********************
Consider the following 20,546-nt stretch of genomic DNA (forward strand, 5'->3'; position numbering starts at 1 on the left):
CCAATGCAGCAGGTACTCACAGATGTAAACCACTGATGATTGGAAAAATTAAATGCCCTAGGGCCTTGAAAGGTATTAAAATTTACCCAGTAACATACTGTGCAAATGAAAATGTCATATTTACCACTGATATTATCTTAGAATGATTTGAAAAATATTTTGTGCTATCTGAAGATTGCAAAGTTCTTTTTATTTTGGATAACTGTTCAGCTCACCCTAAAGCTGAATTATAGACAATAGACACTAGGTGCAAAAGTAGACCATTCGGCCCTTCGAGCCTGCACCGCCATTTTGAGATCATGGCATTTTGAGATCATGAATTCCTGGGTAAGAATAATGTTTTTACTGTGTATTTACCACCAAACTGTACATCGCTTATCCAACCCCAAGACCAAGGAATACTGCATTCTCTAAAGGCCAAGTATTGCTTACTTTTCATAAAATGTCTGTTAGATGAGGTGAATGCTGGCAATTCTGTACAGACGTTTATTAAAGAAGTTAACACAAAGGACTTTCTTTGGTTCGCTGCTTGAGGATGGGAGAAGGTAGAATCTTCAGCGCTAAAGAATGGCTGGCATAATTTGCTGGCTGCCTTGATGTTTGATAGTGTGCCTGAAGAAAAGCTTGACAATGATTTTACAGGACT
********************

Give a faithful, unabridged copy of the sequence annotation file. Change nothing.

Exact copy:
Consider the following 20,546-nt stretch of genomic DNA (forward strand, 5'->3'; position numbering starts at 1 on the left):
CCAATGCAGCAGGTACTCACAGATGTAAACCACTGATGATTGGAAAAATTAAATGCCCTAGGGCCTTGAAAGGTATTAAAATTTACCCAGTAACATACTGTGCAAATGAAAATGTCATATTTACCACTGATATTATCTTAGAATGATTTGAAAAATATTTTGTGCTATCTGAAGATTGCAAAGTTCTTTTTATTTTGGATAACTGTTCAGCTCACCCTAAAGCTGAATTATAGACAATAGACACTAGGTGCAAAAGTAGACCATTCGGCCCTTCGAGCCTGCACCGCCATTTTGAGATCATGGCATTTTGAGATCATGAATTCCTGGGTAAGAATAATGTTTTTACTGTGTATTTACCACCAAACTGTACATCGCTTATCCAACCCCAAGACCAAGGAATACTGCATTCTCTAAAGGCCAAGTATTGCTTACTTTTCATAAAATGTCTGTTAGATGAGGTGAATGCTGGCAATTCTGTACAGACGTTTATTAAAGAAGTTAACACAAAGGACTTTCTTTGGTTCGCTGCTTGAGGATGGGAGAAGGTAGAATCTTCAGCGCTAAAGAATGGCTGGCATAATTTGCTGGCTGCCTTGATGTTTGATAGTGTGCCTGAAGAAAAGCTTGACAATGATTTTACAGGACT